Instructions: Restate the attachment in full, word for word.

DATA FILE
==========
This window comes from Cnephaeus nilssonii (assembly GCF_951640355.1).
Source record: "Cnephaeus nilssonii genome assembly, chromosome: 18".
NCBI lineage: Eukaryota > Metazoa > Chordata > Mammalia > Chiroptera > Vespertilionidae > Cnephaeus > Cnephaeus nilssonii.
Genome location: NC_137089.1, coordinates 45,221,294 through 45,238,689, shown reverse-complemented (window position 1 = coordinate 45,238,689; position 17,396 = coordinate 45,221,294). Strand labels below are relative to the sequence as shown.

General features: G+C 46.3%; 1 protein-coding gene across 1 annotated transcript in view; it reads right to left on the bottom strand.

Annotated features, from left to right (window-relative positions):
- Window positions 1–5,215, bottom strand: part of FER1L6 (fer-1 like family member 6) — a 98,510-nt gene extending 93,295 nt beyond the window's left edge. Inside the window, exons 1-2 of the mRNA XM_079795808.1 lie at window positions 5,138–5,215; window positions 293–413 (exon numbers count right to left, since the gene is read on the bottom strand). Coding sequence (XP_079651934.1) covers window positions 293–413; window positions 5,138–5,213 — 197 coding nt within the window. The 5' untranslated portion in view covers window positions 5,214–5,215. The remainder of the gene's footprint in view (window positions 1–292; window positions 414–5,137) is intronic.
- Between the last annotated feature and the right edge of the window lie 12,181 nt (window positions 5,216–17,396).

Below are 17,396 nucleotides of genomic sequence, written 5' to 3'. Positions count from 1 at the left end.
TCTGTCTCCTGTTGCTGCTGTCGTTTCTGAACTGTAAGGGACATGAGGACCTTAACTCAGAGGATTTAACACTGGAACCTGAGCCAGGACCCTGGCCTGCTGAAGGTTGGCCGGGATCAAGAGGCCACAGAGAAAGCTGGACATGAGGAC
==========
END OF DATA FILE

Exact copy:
This window comes from Cnephaeus nilssonii (assembly GCF_951640355.1).
Source record: "Cnephaeus nilssonii genome assembly, chromosome: 18".
NCBI lineage: Eukaryota > Metazoa > Chordata > Mammalia > Chiroptera > Vespertilionidae > Cnephaeus > Cnephaeus nilssonii.
Genome location: NC_137089.1, coordinates 45,221,294 through 45,238,689, shown reverse-complemented (window position 1 = coordinate 45,238,689; position 17,396 = coordinate 45,221,294). Strand labels below are relative to the sequence as shown.

General features: G+C 46.3%; 1 protein-coding gene across 1 annotated transcript in view; it reads right to left on the bottom strand.

Annotated features, from left to right (window-relative positions):
- Window positions 1–5,215, bottom strand: part of FER1L6 (fer-1 like family member 6) — a 98,510-nt gene extending 93,295 nt beyond the window's left edge. Inside the window, exons 1-2 of the mRNA XM_079795808.1 lie at window positions 5,138–5,215; window positions 293–413 (exon numbers count right to left, since the gene is read on the bottom strand). Coding sequence (XP_079651934.1) covers window positions 293–413; window positions 5,138–5,213 — 197 coding nt within the window. The 5' untranslated portion in view covers window positions 5,214–5,215. The remainder of the gene's footprint in view (window positions 1–292; window positions 414–5,137) is intronic.
- Between the last annotated feature and the right edge of the window lie 12,181 nt (window positions 5,216–17,396).

Below are 17,396 nucleotides of genomic sequence, written 5' to 3'. Positions count from 1 at the left end.
TCTGTCTCCTGTTGCTGCTGTCGTTTCTGAACTGTAAGGGACATGAGGACCTTAACTCAGAGGATTTAACACTGGAACCTGAGCCAGGACCCTGGCCTGCTGAAGGTTGGCCGGGATCAAGAGGCCACAGAGAAAGCTGGACATGAGGAC